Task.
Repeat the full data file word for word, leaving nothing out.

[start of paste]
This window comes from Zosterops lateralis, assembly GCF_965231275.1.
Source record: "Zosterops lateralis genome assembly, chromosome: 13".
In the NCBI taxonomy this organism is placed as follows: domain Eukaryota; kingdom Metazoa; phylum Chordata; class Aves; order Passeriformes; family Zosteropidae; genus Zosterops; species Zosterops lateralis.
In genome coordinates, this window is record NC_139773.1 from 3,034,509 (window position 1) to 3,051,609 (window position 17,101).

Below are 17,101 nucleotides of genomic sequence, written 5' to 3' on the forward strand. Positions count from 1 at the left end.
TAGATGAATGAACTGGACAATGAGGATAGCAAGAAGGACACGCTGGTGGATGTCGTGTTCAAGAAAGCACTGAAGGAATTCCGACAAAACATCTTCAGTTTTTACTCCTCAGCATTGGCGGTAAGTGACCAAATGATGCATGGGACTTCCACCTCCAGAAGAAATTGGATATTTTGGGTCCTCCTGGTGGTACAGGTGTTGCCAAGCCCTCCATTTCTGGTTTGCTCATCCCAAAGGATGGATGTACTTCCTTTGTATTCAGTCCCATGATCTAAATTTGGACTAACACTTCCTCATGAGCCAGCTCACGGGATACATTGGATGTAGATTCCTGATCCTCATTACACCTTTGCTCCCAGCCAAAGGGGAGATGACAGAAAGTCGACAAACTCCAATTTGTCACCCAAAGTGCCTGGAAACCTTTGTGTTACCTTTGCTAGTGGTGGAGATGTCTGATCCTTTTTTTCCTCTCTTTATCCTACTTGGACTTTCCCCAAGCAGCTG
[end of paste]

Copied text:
This window comes from Zosterops lateralis, assembly GCF_965231275.1.
Source record: "Zosterops lateralis genome assembly, chromosome: 13".
In the NCBI taxonomy this organism is placed as follows: domain Eukaryota; kingdom Metazoa; phylum Chordata; class Aves; order Passeriformes; family Zosteropidae; genus Zosterops; species Zosterops lateralis.
In genome coordinates, this window is record NC_139773.1 from 3,034,509 (window position 1) to 3,051,609 (window position 17,101).

Below are 17,101 nucleotides of genomic sequence, written 5' to 3' on the forward strand. Positions count from 1 at the left end.
TAGATGAATGAACTGGACAATGAGGATAGCAAGAAGGACACGCTGGTGGATGTCGTGTTCAAGAAAGCACTGAAGGAATTCCGACAAAACATCTTCAGTTTTTACTCCTCAGCATTGGCGGTAAGTGACCAAATGATGCATGGGACTTCCACCTCCAGAAGAAATTGGATATTTTGGGTCCTCCTGGTGGTACAGGTGTTGCCAAGCCCTCCATTTCTGGTTTGCTCATCCCAAAGGATGGATGTACTTCCTTTGTATTCAGTCCCATGATCTAAATTTGGACTAACACTTCCTCATGAGCCAGCTCACGGGATACATTGGATGTAGATTCCTGATCCTCATTACACCTTTGCTCCCAGCCAAAGGGGAGATGACAGAAAGTCGACAAACTCCAATTTGTCACCCAAAGTGCCTGGAAACCTTTGTGTTACCTTTGCTAGTGGTGGAGATGTCTGATCCTTTTTTTCCTCTCTTTATCCTACTTGGACTTTCCCCAAGCAGCTG